Have you ever argued with an anti-nuke activist? Or someone convinced genetically modified crops are toxic? Or maybe just with somebody who thinks that motivated reasoning is primarily associated with somebody else's politics?

I just read a rant on facebook written by an acquaintance. She was bemoaning the fact the few parks in my (former) small hometown have fallen into such a state of disrepair that she can't even picnic there, and her kids have no swings or unbroken equipment to play on, because the city doesn't maintain it.
I guarantee she votes Republican. I started to leave a comment, but it would do no good; you can't reason with people who don't want to listen.

Have you ever argued with an anti-nuke activist?

Hmmm. link

Or someone convinced genetically modified crops are toxic?

Not quite the same, but I get worried about the companies that are doing it, so it's not that genetic modified corps are toxic, it's things like this link Of course, Brett, you are only worried about the government doing, and any attempt at gubmint stickin' they grubby mitts in business is the end of civilization as we know it, so I'm sure there's no problem at all.

Have you ever argued with ...

"Have you ever been hit in the head with a sock full of grit?"
"No!"
*WHAM*
"In future, the answer will be 'yes!'"

Have you ever argued with someone who doesn't fully believe Obama was born in Hawaii because he didn't witness the birth himself?

Have you ever argued with someone who thinks Obama blames anyone and everyone for the drought except himself?

Have you ever argued with an anti-nuke activist?

No. They don't matter because the most powerful anti-nuke activist in the world can't be argued with: the bond market. No one is willing to finance private nuclear power plants because despite massive government subsidies, the technology is so shitty and the operators are so dishonest that even financiers as reckless as Wall St won't touch them.

Or someone convinced genetically modified crops are toxic?

Never met anyone like that.

Or maybe just with somebody who thinks that motivated reasoning is primarily associated with somebody else's politics?

This seems like an idiotic question.


So Brett, do you think everyone who disagrees with you is being perfectly reasonable?

I don't doubt there are quite a few rational conservatives, but few if any are happy with the Republican Party.

David Stockman seems rational. I don't like everything he says (so one would expect I think he's irrational on those points, but I don't).
Here he is in the NYT.

link

Pat Lang seems like a rational conservative. I definitely don't like some of the things he says, but they all seem based on rational thinking.

link

And there are plenty of crazy liberals. It's just that the modern Republican Party makes it easy for liberals to be complacent.

I thought this post by Fallows that is the answer of one of Fallows' questions to Samuel Popkin, "a longtime political scholar at UC San Diego (and longtime friend), and author of a recent book on how presidents position themselves for re-election". Some interesting grafs:

This is a very parliamentary choice. It confirms that the Republican Tea Party insurgents of 2010 have the activist and donor firepower in the party. Romney started his plans for 2012 by first attacking the Detroit bailout as too soft on unions, and then openly touting his Massachusetts healthcare plan as the answer to cost containment. He then had to repudiate his own plan, praise the Ryan budget and maintain hard lines on immigration, contraception and defense to get through the primaries.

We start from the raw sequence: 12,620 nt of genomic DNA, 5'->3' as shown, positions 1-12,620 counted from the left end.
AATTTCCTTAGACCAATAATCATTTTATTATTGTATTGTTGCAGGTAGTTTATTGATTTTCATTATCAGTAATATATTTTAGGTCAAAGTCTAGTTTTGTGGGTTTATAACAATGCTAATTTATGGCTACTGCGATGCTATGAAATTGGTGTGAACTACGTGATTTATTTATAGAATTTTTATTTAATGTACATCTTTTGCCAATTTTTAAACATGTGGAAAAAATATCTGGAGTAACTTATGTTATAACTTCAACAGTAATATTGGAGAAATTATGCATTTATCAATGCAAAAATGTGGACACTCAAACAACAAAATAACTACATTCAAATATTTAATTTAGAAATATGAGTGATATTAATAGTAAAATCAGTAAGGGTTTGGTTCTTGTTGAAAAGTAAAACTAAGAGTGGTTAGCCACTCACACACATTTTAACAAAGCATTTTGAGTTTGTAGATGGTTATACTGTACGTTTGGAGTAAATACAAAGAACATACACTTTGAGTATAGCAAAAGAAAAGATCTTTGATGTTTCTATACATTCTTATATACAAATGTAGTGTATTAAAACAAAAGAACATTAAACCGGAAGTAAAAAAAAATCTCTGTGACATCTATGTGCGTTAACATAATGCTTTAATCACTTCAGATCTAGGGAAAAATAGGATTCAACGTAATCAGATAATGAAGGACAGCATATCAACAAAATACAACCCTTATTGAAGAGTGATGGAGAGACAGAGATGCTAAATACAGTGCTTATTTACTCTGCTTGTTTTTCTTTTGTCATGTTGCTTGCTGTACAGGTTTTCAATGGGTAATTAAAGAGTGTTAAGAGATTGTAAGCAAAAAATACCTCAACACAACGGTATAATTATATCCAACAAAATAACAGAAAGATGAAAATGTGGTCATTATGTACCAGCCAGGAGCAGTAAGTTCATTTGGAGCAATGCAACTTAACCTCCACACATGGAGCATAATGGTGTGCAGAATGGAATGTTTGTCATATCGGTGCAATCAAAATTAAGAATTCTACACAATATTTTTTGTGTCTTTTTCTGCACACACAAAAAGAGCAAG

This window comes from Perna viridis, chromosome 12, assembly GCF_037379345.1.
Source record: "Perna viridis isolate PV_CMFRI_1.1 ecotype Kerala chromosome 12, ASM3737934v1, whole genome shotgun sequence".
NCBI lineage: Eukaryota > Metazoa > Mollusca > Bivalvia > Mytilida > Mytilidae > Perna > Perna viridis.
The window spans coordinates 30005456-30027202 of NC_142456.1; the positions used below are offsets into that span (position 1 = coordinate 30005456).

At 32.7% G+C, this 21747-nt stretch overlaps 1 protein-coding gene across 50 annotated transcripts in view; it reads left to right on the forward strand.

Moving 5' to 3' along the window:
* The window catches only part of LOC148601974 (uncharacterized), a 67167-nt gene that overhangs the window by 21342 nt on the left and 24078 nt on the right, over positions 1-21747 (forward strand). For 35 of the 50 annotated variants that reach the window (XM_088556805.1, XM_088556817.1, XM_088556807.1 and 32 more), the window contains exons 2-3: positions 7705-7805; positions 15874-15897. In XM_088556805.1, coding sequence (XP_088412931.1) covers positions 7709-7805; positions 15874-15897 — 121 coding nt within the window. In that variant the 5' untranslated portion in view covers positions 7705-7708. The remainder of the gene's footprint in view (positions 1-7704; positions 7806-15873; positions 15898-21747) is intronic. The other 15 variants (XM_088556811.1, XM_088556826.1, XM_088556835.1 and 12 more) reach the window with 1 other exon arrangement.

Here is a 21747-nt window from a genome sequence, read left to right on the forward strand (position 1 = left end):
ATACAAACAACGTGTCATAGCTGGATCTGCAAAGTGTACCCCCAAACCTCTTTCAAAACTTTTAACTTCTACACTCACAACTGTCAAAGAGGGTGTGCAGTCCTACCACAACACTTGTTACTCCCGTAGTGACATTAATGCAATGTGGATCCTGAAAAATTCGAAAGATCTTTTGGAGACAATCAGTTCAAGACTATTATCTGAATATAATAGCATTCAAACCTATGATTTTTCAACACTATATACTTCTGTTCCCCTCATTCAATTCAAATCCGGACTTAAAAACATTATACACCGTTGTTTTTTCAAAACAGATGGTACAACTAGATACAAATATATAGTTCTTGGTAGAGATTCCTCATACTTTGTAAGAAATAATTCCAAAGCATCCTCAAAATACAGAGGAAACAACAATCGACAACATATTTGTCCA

...

The choice of Ryan, finally, confirms that Obama, with major assistance from the Republican party and the Romney campaign, has captured the center on social issues and painted Romney into a corner. When the president took a personal stand on gay marriage, the Republican party was mostly silent. It will hardly be mentioned at the Republican convention, eight years after the party gleefully championed ballot measures all over the country to boost turnout from their base. Then, when the president announced a directive on immigration, the best Senator Marco Rubio could say was "The White House never called us about this, no one reached out to us and told us this was on its way."

Nate Silver's analysis at his Fivethirtyeight Blog is that Obama is in the driver's seat in this election despite the painfully slow economic recovery. Republican strategists have known for years that they needed to moderate their positions on gay marriage and immigration if they were going to stay competitive nationally over the long run. President George W Bush fought hard to pass moderate immigration reform. And note his unwillingness to condemn homosexuality and/or even promise to fire gay staffers.

...

If President Obama wins, Democrats should give some credit to Walter Mondale for the honorable race he ran in 1984. After his defeat, no one could say it was the messenger not the message at fault. That defeat provided the impetus for governors like Bill Clinton to work with the Democratic Leadership Council to find new approaches to old issues and bridge racial and economic divides.

I had missed the other posts of Fallows posting Popkin's answers, but I think they are all here in this that I cut and pasted from the blog (sorry, right eye not doing so well right now):

Previously in the Ask Dr. Popkin saga, see installments one, two, and three; and his book The Candidate; and my discussion of it in Obama Explained.

confirms that Obama, with major assistance from the Republican party and the Romney campaign, has captured the center on social issues and painted Romney into a corner.